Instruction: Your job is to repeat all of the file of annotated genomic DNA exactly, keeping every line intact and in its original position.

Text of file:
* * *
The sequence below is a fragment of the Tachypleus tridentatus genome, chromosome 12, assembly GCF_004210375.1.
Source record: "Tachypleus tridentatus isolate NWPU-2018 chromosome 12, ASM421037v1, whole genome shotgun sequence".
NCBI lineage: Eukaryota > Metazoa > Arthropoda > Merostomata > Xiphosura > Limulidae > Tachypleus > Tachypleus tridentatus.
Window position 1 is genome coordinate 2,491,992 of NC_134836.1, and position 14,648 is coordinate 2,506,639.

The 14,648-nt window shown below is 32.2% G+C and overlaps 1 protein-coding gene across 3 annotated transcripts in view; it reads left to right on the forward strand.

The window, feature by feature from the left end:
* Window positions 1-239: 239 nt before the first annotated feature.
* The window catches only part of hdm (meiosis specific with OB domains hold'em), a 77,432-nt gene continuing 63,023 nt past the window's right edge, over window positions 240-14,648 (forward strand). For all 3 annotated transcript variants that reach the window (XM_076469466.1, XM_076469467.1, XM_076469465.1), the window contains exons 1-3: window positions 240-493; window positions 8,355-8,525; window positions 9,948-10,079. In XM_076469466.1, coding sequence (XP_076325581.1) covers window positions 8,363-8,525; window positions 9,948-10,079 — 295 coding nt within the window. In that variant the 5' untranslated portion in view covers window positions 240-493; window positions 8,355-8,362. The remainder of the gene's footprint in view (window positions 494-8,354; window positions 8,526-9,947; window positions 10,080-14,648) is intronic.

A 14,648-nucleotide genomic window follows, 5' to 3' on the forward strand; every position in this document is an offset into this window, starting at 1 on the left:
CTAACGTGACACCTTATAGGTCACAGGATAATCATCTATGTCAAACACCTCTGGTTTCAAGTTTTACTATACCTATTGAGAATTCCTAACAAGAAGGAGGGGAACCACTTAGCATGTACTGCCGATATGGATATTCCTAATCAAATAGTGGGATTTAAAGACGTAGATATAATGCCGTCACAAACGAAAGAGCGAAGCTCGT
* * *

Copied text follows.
The sequence below is a fragment of the Tachypleus tridentatus genome, chromosome 12, assembly GCF_004210375.1.
Source record: "Tachypleus tridentatus isolate NWPU-2018 chromosome 12, ASM421037v1, whole genome shotgun sequence".
NCBI lineage: Eukaryota > Metazoa > Arthropoda > Merostomata > Xiphosura > Limulidae > Tachypleus > Tachypleus tridentatus.
Window position 1 is genome coordinate 2,491,992 of NC_134836.1, and position 14,648 is coordinate 2,506,639.

The 14,648-nt window shown below is 32.2% G+C and overlaps 1 protein-coding gene across 3 annotated transcripts in view; it reads left to right on the forward strand.

The window, feature by feature from the left end:
* Window positions 1-239: 239 nt before the first annotated feature.
* The window catches only part of hdm (meiosis specific with OB domains hold'em), a 77,432-nt gene continuing 63,023 nt past the window's right edge, over window positions 240-14,648 (forward strand). For all 3 annotated transcript variants that reach the window (XM_076469466.1, XM_076469467.1, XM_076469465.1), the window contains exons 1-3: window positions 240-493; window positions 8,355-8,525; window positions 9,948-10,079. In XM_076469466.1, coding sequence (XP_076325581.1) covers window positions 8,363-8,525; window positions 9,948-10,079 — 295 coding nt within the window. In that variant the 5' untranslated portion in view covers window positions 240-493; window positions 8,355-8,362. The remainder of the gene's footprint in view (window positions 494-8,354; window positions 8,526-9,947; window positions 10,080-14,648) is intronic.

A 14,648-nucleotide genomic window follows, 5' to 3' on the forward strand; every position in this document is an offset into this window, starting at 1 on the left:
CTAACGTGACACCTTATAGGTCACAGGATAATCATCTATGTCAAACACCTCTGGTTTCAAGTTTTACTATACCTATTGAGAATTCCTAACAAGAAGGAGGGGAACCACTTAGCATGTACTGCCGATATGGATATTCCTAATCAAATAGTGGGATTTAAAGACGTAGATATAATGCCGTCACAAACGAAAGAGCGAAGCTCGT